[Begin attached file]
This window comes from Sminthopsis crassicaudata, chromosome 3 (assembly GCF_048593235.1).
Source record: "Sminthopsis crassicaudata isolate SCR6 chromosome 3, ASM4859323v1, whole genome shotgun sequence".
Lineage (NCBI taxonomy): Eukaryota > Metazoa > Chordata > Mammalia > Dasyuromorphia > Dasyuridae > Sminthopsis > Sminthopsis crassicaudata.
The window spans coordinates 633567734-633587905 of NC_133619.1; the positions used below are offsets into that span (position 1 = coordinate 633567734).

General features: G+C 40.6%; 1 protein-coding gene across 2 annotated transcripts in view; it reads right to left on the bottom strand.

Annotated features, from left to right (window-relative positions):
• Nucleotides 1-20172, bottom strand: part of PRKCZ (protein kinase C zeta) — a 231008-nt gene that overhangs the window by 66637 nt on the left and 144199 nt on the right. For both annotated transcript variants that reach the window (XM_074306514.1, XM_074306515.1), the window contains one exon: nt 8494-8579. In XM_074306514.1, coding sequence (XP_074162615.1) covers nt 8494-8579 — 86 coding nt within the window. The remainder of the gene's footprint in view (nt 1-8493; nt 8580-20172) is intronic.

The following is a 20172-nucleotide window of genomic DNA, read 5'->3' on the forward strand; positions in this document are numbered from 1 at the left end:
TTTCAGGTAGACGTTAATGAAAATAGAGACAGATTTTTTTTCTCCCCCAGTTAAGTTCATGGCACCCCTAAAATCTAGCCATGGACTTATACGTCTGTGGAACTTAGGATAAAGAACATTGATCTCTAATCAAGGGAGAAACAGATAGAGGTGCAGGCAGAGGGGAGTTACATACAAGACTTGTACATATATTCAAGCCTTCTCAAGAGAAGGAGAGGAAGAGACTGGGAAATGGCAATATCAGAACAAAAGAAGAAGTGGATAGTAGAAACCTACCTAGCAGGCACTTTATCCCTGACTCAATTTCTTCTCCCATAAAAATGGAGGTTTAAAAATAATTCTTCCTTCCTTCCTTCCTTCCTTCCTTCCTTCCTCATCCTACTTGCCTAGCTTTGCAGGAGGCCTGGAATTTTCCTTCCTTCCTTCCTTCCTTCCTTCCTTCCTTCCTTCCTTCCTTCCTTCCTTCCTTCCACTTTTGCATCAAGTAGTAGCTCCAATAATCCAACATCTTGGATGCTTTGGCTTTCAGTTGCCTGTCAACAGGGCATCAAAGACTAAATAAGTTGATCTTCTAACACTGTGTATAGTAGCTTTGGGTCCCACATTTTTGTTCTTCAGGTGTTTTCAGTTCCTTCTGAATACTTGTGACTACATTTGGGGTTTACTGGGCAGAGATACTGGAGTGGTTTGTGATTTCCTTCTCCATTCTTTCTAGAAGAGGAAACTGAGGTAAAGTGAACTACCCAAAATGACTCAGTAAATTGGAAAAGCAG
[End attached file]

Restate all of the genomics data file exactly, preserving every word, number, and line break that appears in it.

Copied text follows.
This window comes from Sminthopsis crassicaudata, chromosome 3 (assembly GCF_048593235.1).
Source record: "Sminthopsis crassicaudata isolate SCR6 chromosome 3, ASM4859323v1, whole genome shotgun sequence".
Lineage (NCBI taxonomy): Eukaryota > Metazoa > Chordata > Mammalia > Dasyuromorphia > Dasyuridae > Sminthopsis > Sminthopsis crassicaudata.
The window spans coordinates 633567734-633587905 of NC_133619.1; the positions used below are offsets into that span (position 1 = coordinate 633567734).

General features: G+C 40.6%; 1 protein-coding gene across 2 annotated transcripts in view; it reads right to left on the bottom strand.

Annotated features, from left to right (window-relative positions):
• Nucleotides 1-20172, bottom strand: part of PRKCZ (protein kinase C zeta) — a 231008-nt gene that overhangs the window by 66637 nt on the left and 144199 nt on the right. For both annotated transcript variants that reach the window (XM_074306514.1, XM_074306515.1), the window contains one exon: nt 8494-8579. In XM_074306514.1, coding sequence (XP_074162615.1) covers nt 8494-8579 — 86 coding nt within the window. The remainder of the gene's footprint in view (nt 1-8493; nt 8580-20172) is intronic.

The following is a 20172-nucleotide window of genomic DNA, read 5'->3' on the forward strand; positions in this document are numbered from 1 at the left end:
TTTCAGGTAGACGTTAATGAAAATAGAGACAGATTTTTTTTCTCCCCCAGTTAAGTTCATGGCACCCCTAAAATCTAGCCATGGACTTATACGTCTGTGGAACTTAGGATAAAGAACATTGATCTCTAATCAAGGGAGAAACAGATAGAGGTGCAGGCAGAGGGGAGTTACATACAAGACTTGTACATATATTCAAGCCTTCTCAAGAGAAGGAGAGGAAGAGACTGGGAAATGGCAATATCAGAACAAAAGAAGAAGTGGATAGTAGAAACCTACCTAGCAGGCACTTTATCCCTGACTCAATTTCTTCTCCCATAAAAATGGAGGTTTAAAAATAATTCTTCCTTCCTTCCTTCCTTCCTTCCTTCCTTCCTCATCCTACTTGCCTAGCTTTGCAGGAGGCCTGGAATTTTCCTTCCTTCCTTCCTTCCTTCCTTCCTTCCTTCCTTCCTTCCTTCCTTCCTTCCTTCCACTTTTGCATCAAGTAGTAGCTCCAATAATCCAACATCTTGGATGCTTTGGCTTTCAGTTGCCTGTCAACAGGGCATCAAAGACTAAATAAGTTGATCTTCTAACACTGTGTATAGTAGCTTTGGGTCCCACATTTTTGTTCTTCAGGTGTTTTCAGTTCCTTCTGAATACTTGTGACTACATTTGGGGTTTACTGGGCAGAGATACTGGAGTGGTTTGTGATTTCCTTCTCCATTCTTTCTAGAAGAGGAAACTGAGGTAAAGTGAACTACCCAAAATGACTCAGTAAATTGGAAAAGCAG